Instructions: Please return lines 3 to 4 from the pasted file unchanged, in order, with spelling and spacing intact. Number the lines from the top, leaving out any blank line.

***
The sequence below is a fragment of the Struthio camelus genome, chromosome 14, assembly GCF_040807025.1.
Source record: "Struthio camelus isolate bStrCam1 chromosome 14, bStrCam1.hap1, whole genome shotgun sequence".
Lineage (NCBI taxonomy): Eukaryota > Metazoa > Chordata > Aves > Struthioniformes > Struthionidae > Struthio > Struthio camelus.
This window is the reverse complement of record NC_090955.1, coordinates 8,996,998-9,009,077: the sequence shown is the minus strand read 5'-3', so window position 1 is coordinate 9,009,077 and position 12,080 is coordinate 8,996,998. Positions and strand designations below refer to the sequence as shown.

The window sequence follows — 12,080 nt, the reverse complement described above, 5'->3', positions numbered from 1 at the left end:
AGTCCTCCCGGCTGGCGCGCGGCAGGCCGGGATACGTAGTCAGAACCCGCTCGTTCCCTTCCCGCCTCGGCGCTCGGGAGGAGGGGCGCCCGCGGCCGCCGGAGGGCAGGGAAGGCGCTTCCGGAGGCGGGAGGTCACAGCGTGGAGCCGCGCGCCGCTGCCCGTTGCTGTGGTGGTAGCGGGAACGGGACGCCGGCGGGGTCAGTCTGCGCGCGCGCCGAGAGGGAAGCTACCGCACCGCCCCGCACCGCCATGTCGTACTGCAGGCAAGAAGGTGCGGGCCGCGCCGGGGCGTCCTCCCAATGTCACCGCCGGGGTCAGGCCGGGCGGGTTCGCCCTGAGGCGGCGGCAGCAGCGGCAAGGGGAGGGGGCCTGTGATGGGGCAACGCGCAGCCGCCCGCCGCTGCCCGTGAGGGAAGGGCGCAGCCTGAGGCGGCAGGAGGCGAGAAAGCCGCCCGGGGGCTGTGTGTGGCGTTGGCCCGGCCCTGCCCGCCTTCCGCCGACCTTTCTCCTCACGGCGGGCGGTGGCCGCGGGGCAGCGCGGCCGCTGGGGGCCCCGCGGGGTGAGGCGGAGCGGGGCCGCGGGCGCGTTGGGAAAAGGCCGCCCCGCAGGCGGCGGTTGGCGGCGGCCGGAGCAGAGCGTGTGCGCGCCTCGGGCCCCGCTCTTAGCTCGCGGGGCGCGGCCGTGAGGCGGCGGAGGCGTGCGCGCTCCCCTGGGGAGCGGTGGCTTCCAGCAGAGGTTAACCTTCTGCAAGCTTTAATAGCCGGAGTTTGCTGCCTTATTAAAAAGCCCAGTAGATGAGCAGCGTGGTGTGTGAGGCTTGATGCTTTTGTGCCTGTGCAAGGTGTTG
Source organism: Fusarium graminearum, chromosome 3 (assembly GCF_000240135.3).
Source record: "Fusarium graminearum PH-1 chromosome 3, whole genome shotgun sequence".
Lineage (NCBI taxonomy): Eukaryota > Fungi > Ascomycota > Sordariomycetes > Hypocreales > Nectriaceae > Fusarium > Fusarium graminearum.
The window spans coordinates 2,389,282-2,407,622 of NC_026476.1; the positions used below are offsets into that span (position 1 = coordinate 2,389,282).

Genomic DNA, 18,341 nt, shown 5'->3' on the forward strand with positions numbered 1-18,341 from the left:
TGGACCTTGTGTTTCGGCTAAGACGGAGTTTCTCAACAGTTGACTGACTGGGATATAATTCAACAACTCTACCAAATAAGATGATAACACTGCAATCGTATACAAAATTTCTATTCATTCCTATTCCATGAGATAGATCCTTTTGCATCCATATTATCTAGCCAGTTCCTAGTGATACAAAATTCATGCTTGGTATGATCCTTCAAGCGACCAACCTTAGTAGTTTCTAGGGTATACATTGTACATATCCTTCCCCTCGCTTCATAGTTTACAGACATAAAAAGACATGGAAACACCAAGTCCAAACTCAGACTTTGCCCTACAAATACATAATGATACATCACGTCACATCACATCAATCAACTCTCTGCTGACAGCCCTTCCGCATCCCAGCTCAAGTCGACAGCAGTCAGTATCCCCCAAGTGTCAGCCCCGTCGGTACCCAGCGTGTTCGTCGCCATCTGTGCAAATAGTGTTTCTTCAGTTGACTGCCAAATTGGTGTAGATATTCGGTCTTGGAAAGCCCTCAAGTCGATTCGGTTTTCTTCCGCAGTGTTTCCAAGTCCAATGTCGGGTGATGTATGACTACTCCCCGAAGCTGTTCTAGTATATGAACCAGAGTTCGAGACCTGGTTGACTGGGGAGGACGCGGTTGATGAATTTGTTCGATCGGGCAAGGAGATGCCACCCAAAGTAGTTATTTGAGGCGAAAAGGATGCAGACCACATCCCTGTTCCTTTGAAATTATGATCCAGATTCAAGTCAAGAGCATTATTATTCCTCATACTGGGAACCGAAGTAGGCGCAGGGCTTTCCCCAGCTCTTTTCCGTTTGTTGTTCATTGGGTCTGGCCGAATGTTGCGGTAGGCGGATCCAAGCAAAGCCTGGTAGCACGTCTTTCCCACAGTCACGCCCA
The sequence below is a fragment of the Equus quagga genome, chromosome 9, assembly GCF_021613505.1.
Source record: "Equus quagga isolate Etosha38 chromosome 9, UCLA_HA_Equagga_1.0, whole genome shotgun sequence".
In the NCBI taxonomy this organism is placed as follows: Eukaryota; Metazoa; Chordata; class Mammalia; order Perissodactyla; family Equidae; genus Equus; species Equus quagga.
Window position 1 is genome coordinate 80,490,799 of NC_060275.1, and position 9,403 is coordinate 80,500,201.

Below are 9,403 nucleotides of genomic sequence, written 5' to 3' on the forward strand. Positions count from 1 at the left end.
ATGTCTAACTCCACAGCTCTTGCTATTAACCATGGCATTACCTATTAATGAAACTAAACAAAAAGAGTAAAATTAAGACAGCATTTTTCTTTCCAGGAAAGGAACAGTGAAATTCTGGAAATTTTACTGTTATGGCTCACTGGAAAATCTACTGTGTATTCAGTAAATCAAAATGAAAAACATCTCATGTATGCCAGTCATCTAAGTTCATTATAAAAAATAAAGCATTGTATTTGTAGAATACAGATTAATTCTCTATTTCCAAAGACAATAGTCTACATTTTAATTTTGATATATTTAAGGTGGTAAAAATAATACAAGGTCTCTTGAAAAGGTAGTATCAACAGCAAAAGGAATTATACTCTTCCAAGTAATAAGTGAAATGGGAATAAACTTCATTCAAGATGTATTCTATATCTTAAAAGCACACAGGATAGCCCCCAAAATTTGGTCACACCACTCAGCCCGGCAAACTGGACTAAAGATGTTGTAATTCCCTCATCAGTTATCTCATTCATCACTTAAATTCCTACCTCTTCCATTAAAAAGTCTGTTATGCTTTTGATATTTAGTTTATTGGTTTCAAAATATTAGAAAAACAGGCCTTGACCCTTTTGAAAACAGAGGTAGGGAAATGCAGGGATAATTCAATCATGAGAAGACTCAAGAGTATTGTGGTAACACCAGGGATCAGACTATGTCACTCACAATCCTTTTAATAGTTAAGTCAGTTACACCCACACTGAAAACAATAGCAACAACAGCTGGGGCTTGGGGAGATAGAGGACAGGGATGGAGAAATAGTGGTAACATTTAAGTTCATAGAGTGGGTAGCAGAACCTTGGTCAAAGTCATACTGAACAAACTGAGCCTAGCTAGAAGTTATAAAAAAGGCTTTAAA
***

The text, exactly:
Lineage (NCBI taxonomy): Eukaryota > Metazoa > Chordata > Aves > Struthioniformes > Struthionidae > Struthio > Struthio camelus.
This window is the reverse complement of record NC_090955.1, coordinates 8,996,998-9,009,077: the sequence shown is the minus strand read 5'-3', so window position 1 is coordinate 9,009,077 and position 12,080 is coordinate 8,996,998. Positions and strand designations below refer to the sequence as shown.